RED’s first smartphone is finally here. First announced last summer, the RED Hydrogen One will be available from AT&T and Verizon starting Friday, November 2nd, 2018.
With a $1,295 price tag, the Hydrogen One is one of the most expensive phones to launch this year. But it’s also one of the most unusual.
In addition to the flagship specs you’d expect (more or less), the phone has a “holographic” display for glasses-free 3D effects, support for upcoming modular add-ons, and an unusual, rugged design with a Kevlar back and ridged sides.
Is it worth the asking price? That depends who you ask.
The RED Hydrogen One features a 5.7 inch, 2560 x 1440 pixel LCD display with support for 3D visuals and a Qualcomm Snapdragon 835 processor (which was one of the best chips available when the phone was announced, but which seems a little dated for a high-end phone today).
It has 6GB of RAM, at least 128GB of storage, a microSD card slot, and a 4,500 mAh battery. There are dual 12MP cameras on the back of the phone and dual 8MP cameras on the front.
Measuring 10mm (about 0.4 inches thick) and weighing 263 grams (about 9.2 ounces), the phone is on the thick and heavy side. It’s not waterproof and lacks wireless charging support. But at least the phone has a headphone jack.
Early reviews are in, and it sounds like the “4V” or “holographic” display is certainly one of the most interesting things about the phone. Instead of a stereoscopic 3D display which displays two images at once in a way that allows you to see more depth when you shift your view, the RED Hydrogen One shows four pictures, hence “4V.”
Rather than making it appear that images are popping out of the screen as you might expect from the world “holographic,” though, reviewers say it feels like you’re looking into the screen to see 3D imagery that extends past the back of the phone.
It may be one of the best glasses-free 3D systems to date. But unfortunately 3D content necessarily looks more blurry than 2D imagery.
There’s also a limited amount of 4V/holographic content currently available. You can access some movies and videos from RED, and users can capture 4V content using the phone’s dual camera systems and share it online. But unless this phone becomes massively popular, odds are that you’re going to be sharing content with the relatively small number of folks willing to shell out $1,295 for their own Hydrogen One phones. If you want to show your 3D videos to friends or family you’ll probably have to do it using your phone’s screen rather than by sharing via Facebook or Instagram.
If the phone has a selling point beside the holographic display, it’s probably the camera system. After all RED is first and foremost a camera company.
But for now it seems like the phone’s cameras are… adequate for general purpose tasks. Reviewers say they can take some decent shots, but they’re not exactly best-in-class.
But… the phone has a set of pins on the back that will theoretically allow you to attach modular add-ons including cameras with RED image sensors and support for interchangeable lenses. That could be the feature that would truly make this phone stand out… if and when RED actually releases those modules. Right now you can’t buy any.
Until then, it sounds like the Hydrogen One is a phone with a better version of the glasses-free 3D trick that Amazon hoped would make its Fire Phone stand out… until Amazon realized that nobody was interested in buying a phone whose only stand-out feature was a kind of useless gimmick.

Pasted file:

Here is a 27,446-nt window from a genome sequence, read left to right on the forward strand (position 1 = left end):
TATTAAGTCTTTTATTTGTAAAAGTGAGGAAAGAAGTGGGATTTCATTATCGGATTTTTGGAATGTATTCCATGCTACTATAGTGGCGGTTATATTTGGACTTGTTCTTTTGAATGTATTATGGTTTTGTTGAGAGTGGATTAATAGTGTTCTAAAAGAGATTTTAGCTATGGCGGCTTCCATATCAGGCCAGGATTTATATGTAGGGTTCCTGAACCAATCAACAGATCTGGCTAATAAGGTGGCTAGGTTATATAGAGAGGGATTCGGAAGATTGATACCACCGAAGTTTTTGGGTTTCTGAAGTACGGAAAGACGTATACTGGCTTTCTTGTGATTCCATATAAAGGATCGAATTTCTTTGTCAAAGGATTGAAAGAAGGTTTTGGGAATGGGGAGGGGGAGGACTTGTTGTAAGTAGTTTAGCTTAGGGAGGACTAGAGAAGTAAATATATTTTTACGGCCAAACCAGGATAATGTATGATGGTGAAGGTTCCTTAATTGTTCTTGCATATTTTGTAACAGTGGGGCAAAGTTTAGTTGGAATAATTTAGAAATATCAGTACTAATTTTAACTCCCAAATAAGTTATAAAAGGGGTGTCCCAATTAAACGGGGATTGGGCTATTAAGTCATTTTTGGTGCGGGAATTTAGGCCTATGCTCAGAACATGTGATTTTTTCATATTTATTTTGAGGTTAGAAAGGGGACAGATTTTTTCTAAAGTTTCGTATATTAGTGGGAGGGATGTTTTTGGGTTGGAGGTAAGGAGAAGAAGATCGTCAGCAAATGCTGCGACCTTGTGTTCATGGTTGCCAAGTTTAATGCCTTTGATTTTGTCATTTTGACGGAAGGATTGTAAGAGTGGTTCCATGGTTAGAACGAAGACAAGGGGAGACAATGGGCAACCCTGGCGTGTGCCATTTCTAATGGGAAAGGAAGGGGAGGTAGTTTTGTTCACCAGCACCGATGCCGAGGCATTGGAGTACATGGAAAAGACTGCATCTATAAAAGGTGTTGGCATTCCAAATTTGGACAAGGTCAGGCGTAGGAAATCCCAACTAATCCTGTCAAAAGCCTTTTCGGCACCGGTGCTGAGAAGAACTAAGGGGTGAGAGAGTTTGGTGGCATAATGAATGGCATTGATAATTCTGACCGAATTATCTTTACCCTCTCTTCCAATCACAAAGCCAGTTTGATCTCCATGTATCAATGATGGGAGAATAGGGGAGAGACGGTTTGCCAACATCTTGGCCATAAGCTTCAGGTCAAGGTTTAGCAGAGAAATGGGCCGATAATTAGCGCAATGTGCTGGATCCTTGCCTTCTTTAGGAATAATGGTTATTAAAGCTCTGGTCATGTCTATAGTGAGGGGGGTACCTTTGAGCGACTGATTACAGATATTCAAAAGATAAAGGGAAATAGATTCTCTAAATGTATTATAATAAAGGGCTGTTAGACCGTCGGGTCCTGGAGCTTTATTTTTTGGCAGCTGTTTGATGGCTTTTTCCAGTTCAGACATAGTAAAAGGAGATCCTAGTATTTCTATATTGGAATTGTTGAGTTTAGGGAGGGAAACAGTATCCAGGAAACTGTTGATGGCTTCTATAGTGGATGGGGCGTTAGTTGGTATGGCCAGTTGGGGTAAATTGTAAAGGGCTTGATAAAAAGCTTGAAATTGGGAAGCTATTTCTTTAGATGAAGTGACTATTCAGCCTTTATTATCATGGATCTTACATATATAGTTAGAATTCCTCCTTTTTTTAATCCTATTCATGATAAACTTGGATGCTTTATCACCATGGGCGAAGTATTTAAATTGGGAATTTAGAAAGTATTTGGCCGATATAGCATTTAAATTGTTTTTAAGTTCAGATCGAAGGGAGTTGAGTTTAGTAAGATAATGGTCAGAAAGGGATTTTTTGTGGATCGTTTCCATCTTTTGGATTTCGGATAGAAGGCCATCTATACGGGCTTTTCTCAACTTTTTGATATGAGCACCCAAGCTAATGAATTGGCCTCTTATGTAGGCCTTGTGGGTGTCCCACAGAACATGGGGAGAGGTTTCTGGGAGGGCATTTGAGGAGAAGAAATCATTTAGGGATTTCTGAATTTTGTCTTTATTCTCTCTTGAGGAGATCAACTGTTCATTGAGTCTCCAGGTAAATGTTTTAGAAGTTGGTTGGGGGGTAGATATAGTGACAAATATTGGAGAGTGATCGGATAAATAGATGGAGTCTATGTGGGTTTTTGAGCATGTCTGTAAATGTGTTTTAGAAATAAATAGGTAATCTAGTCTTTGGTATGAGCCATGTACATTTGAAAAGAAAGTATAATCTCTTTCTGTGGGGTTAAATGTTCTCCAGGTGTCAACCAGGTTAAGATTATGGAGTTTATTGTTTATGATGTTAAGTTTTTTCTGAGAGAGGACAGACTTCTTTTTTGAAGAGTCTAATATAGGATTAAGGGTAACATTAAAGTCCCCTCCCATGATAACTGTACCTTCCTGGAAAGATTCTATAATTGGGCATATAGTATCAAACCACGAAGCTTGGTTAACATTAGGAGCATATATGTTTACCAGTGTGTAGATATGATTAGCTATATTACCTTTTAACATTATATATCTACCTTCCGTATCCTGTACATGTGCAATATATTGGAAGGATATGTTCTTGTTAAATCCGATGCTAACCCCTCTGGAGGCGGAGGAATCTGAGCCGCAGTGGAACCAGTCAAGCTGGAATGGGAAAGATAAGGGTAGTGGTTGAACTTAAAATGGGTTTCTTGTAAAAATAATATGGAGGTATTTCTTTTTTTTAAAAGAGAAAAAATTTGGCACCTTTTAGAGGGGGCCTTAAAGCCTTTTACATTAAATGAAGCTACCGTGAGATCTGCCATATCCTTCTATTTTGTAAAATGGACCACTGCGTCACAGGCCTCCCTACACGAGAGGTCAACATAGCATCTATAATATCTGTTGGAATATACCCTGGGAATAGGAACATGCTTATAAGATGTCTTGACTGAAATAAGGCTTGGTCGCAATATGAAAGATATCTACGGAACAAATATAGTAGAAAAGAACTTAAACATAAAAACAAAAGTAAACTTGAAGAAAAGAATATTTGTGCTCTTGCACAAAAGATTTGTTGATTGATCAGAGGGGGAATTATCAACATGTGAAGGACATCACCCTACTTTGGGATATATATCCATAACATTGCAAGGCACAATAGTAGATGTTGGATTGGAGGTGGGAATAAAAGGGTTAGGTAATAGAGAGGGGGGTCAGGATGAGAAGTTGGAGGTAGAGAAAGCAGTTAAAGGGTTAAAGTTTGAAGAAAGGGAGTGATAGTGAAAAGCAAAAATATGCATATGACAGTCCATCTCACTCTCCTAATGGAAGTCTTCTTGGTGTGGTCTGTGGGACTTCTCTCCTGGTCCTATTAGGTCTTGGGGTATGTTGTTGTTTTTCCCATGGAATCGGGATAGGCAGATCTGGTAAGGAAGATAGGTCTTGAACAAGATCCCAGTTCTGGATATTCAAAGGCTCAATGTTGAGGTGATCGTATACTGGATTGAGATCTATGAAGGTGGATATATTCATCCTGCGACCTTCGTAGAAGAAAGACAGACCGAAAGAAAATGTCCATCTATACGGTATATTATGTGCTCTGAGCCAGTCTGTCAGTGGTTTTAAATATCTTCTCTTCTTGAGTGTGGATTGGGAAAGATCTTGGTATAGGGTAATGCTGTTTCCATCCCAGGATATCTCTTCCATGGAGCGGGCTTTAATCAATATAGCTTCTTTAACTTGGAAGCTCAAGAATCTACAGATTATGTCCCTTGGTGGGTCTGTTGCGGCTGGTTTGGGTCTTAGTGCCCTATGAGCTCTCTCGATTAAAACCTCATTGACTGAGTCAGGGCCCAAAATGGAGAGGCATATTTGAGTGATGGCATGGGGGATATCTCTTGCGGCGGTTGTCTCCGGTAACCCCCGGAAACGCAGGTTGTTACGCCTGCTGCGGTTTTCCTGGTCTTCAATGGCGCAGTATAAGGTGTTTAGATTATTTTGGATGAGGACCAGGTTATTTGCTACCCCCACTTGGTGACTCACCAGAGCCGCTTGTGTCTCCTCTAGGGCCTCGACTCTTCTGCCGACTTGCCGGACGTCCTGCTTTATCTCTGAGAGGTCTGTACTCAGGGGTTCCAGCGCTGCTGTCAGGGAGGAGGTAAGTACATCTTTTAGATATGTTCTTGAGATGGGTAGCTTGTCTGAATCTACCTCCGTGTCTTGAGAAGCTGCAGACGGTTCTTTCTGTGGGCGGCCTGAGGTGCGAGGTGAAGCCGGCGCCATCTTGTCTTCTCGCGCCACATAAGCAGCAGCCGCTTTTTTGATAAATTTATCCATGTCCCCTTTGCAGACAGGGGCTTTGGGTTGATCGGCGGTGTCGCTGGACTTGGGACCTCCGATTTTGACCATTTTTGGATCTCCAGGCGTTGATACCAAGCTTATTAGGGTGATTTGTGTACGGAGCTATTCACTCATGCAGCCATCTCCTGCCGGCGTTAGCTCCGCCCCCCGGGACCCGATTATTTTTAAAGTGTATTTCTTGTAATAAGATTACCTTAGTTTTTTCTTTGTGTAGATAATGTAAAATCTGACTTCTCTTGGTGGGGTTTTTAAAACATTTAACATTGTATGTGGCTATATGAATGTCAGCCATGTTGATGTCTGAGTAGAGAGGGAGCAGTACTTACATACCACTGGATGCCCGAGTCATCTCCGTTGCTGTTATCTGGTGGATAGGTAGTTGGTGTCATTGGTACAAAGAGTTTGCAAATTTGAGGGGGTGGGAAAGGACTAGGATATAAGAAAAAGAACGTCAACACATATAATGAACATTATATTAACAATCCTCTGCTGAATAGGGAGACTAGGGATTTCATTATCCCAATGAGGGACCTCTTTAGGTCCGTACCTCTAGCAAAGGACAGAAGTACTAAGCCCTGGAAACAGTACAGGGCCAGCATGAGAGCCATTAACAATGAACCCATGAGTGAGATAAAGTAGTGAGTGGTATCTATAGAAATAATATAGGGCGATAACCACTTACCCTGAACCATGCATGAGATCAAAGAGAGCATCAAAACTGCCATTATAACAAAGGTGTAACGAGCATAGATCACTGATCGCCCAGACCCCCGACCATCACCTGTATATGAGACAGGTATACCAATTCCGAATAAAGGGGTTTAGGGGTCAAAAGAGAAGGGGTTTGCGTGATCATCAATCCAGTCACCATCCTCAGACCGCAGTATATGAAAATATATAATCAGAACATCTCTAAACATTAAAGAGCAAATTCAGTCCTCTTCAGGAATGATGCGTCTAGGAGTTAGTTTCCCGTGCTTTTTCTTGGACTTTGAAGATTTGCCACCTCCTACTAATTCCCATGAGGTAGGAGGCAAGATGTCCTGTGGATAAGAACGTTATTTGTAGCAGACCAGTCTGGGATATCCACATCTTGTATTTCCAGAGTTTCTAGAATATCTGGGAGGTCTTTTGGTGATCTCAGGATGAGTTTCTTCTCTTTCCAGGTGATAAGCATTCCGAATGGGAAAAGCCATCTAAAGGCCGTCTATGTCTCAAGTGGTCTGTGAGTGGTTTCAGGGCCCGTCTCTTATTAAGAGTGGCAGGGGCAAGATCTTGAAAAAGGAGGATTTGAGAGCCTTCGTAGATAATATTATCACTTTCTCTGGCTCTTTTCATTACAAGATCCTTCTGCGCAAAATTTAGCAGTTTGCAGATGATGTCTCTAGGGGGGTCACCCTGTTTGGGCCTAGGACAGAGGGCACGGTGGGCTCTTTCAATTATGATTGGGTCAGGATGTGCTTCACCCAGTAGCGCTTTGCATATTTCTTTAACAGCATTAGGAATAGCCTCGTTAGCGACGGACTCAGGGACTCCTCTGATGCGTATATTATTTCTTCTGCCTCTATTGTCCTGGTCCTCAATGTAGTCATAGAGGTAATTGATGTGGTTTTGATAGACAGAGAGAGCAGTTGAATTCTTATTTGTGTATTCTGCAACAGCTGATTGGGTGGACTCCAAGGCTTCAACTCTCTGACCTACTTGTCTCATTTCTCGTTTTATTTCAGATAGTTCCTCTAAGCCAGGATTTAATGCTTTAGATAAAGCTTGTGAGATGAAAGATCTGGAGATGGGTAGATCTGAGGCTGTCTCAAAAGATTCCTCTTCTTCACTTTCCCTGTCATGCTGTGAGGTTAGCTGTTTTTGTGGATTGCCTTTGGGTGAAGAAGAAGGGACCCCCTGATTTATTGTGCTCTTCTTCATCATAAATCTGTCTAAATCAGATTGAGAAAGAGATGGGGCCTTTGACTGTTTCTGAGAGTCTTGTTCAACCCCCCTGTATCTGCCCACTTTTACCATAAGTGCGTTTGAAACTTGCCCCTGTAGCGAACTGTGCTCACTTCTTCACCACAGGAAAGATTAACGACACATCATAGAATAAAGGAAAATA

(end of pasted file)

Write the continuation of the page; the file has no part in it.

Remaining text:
It’s also not clear what benefits, if any, there would be to buying a RED phone + camera module + lenses instead of just buying a cheaper smartphone and paying separately for a RED camera.
You can read more about the RED Hydrogen One in reviews from The Verge, Android Police, Droid Life, Digital Trends, Tom’s Guide, Neowin, TechCrunch, and Gizmodo. Opinions on whether this is a good phone vary pretty widely — among sites that give number scores, Neowin gave the Hydrogen One an 8 out of 10, while The Verge gave it a 3 out of 10. Tom’s Guide was in the middle with 3 out of 5.
So you might want to read a bunch of reviews before pulling out your wallet to order one on Friday.
This will go the way of the Essential phone…if they are lucky. If not, the way of the Fire phone.
Way too expensive for a 3D gimmick. I like the rugged kevlar back and sides, but my kids would still break it anyway.
Still it is a big improvement on glass which was a real low point in phone design.
We looked into build material (not to confused with build quality) a little while ago and I came to the conclusion that:
US$600+ Phones: (ie Red H One)
Kevlar with Titanium-Alloy bracing and True Sapphire camera lens
$300-$600 Phones: (ie OnePlus 5t)
Scratch-Resistant Anodised 7000-series Aluminium Unibody and Ceramic camera lens
<$300 Phones: (ie Nokia 625)
Aerospace Polycarbonate with Matte Texturing and Glass camera lens
….but this would be logical, and we can't have that now can we?
I would be interested in something like this for $999 if they tossed the whole 3D holographic screen, and just gave me the modular accessory feature. Give me some cool lens options, or things like an add-on battery, or maybe like a grip that can bolt on, and has things like a full-size SD card slot, and a threaded tripod mount.
I’m not even slightly interested in the 3D holographic screen. I’m not even curious enough to see how well it works.
The trend is to cram more cameras into the phone. Best phones already come with 4 backside cameras and 2 to 3 front cameras with a set of different lenses. The idea is to buy a new phone with new cameras and lenses each year. Nobody wants to reuse the cameras and lenses from last year’s phone.
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